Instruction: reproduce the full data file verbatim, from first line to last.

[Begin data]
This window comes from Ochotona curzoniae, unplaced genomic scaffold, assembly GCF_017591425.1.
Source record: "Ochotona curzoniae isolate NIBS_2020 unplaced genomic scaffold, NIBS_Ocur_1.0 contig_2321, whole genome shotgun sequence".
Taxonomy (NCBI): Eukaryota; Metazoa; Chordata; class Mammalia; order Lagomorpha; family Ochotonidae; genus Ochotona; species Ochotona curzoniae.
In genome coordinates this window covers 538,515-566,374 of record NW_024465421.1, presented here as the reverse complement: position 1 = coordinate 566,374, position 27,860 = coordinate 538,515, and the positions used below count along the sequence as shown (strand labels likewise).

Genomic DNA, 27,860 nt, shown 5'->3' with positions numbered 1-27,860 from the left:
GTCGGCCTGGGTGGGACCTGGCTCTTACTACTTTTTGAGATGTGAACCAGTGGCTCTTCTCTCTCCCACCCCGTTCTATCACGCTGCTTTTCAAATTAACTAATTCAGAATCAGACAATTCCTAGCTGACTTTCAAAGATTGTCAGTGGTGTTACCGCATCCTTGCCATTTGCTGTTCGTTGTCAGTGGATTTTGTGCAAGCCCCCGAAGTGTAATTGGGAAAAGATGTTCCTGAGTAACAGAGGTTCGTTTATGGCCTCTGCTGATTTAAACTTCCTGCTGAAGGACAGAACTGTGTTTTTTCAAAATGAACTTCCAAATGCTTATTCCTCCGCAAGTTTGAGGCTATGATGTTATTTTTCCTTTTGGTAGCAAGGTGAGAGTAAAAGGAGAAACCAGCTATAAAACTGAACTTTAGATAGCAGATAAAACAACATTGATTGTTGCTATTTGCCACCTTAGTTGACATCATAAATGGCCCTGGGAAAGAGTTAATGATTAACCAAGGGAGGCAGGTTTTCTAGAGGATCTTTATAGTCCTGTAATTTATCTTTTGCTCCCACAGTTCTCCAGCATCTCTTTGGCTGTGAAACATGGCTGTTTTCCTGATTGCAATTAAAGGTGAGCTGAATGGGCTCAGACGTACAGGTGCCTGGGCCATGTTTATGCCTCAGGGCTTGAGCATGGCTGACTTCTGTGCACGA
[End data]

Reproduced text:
This window comes from Ochotona curzoniae, unplaced genomic scaffold, assembly GCF_017591425.1.
Source record: "Ochotona curzoniae isolate NIBS_2020 unplaced genomic scaffold, NIBS_Ocur_1.0 contig_2321, whole genome shotgun sequence".
Taxonomy (NCBI): Eukaryota; Metazoa; Chordata; class Mammalia; order Lagomorpha; family Ochotonidae; genus Ochotona; species Ochotona curzoniae.
In genome coordinates this window covers 538,515-566,374 of record NW_024465421.1, presented here as the reverse complement: position 1 = coordinate 566,374, position 27,860 = coordinate 538,515, and the positions used below count along the sequence as shown (strand labels likewise).

Genomic DNA, 27,860 nt, shown 5'->3' with positions numbered 1-27,860 from the left:
GTCGGCCTGGGTGGGACCTGGCTCTTACTACTTTTTGAGATGTGAACCAGTGGCTCTTCTCTCTCCCACCCCGTTCTATCACGCTGCTTTTCAAATTAACTAATTCAGAATCAGACAATTCCTAGCTGACTTTCAAAGATTGTCAGTGGTGTTACCGCATCCTTGCCATTTGCTGTTCGTTGTCAGTGGATTTTGTGCAAGCCCCCGAAGTGTAATTGGGAAAAGATGTTCCTGAGTAACAGAGGTTCGTTTATGGCCTCTGCTGATTTAAACTTCCTGCTGAAGGACAGAACTGTGTTTTTTCAAAATGAACTTCCAAATGCTTATTCCTCCGCAAGTTTGAGGCTATGATGTTATTTTTCCTTTTGGTAGCAAGGTGAGAGTAAAAGGAGAAACCAGCTATAAAACTGAACTTTAGATAGCAGATAAAACAACATTGATTGTTGCTATTTGCCACCTTAGTTGACATCATAAATGGCCCTGGGAAAGAGTTAATGATTAACCAAGGGAGGCAGGTTTTCTAGAGGATCTTTATAGTCCTGTAATTTATCTTTTGCTCCCACAGTTCTCCAGCATCTCTTTGGCTGTGAAACATGGCTGTTTTCCTGATTGCAATTAAAGGTGAGCTGAATGGGCTCAGACGTACAGGTGCCTGGGCCATGTTTATGCCTCAGGGCTTGAGCATGGCTGACTTCTGTGCACGA